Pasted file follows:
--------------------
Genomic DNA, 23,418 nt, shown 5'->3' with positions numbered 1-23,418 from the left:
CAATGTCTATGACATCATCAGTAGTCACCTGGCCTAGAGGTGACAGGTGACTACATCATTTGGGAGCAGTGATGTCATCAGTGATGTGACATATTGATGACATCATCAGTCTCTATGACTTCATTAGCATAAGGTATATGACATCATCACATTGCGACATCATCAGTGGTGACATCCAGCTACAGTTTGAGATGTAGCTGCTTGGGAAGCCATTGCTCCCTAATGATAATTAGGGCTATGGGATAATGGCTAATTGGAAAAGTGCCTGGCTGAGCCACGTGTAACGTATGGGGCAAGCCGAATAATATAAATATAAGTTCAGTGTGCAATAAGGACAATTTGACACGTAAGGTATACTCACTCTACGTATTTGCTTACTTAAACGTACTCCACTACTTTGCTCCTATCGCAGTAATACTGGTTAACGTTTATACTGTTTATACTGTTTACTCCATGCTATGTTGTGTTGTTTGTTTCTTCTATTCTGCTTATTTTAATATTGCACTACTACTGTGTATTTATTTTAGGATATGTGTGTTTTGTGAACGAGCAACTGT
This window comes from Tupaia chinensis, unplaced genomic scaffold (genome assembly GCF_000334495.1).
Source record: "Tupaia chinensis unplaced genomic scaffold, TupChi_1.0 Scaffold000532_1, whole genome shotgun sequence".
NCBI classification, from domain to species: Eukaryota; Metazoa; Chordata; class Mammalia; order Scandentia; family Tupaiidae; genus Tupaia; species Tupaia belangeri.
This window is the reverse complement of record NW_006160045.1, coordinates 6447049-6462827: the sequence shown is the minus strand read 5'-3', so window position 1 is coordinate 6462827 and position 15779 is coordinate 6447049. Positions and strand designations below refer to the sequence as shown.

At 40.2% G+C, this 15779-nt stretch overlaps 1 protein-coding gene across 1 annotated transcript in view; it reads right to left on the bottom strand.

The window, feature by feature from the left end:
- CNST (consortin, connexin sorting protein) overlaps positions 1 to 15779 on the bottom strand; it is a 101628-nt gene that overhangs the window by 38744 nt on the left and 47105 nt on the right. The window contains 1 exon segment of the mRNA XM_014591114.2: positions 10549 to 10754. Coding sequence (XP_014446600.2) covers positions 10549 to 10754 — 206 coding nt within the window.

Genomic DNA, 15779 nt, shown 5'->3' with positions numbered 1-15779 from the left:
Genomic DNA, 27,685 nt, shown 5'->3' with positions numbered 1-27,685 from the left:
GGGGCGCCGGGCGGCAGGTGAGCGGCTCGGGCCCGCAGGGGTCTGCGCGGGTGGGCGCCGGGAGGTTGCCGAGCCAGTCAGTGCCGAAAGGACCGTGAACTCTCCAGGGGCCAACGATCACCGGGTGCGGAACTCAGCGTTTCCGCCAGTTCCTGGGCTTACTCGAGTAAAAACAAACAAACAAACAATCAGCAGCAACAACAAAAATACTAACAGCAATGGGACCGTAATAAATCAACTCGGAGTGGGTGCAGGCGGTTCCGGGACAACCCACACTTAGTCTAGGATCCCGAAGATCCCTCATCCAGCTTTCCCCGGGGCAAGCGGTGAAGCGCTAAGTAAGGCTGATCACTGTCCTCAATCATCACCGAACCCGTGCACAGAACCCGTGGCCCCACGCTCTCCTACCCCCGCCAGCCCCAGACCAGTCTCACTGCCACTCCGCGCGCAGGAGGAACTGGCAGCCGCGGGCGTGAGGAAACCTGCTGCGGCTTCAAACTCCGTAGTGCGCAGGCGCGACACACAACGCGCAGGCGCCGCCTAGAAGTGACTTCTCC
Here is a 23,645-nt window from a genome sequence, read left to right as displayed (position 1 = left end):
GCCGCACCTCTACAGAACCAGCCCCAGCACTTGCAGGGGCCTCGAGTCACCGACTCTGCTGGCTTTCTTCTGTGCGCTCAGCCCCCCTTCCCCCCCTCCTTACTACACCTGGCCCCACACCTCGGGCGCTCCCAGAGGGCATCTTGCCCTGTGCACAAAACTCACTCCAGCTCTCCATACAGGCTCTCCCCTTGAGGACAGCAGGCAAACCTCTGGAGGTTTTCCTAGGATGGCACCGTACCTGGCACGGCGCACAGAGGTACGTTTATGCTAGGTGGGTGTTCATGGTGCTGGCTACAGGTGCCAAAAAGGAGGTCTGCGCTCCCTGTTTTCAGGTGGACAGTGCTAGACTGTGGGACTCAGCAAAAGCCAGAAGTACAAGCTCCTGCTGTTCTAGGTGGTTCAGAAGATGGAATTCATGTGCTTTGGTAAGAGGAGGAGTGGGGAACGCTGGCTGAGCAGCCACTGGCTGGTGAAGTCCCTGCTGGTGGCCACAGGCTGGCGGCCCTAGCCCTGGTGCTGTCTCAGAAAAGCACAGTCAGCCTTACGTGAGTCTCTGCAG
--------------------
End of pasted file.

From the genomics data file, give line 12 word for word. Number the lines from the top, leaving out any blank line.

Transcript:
GGGGCGCCGGGCGGCAGGTGAGCGGCTCGGGCCCGCAGGGGTCTGCGCGGGTGGGCGCCGGGAGGTTGCCGAGCCAGTCAGTGCCGAAAGGACCGTGAACTCTCCAGGGGCCAACGATCACCGGGTGCGGAACTCAGCGTTTCCGCCAGTTCCTGGGCTTACTCGAGTAAAAACAAACAAACAAACAATCAGCAGCAACAACAAAAATACTAACAGCAATGGGACCGTAATAAATCAACTCGGAGTGGGTGCAGGCGGTTCCGGGACAACCCACACTTAGTCTAGGATCCCGAAGATCCCTCATCCAGCTTTCCCCGGGGCAAGCGGTGAAGCGCTAAGTAAGGCTGATCACTGTCCTCAATCATCACCGAACCCGTGCACAGAACCCGTGGCCCCACGCTCTCCTACCCCCGCCAGCCCCAGACCAGTCTCACTGCCACTCCGCGCGCAGGAGGAACTGGCAGCCGCGGGCGTGAGGAAACCTGCTGCGGCTTCAAACTCCGTAGTGCGCAGGCGCGACACACAACGCGCAGGCGCCGCCTAGAAGTGACTTCTCC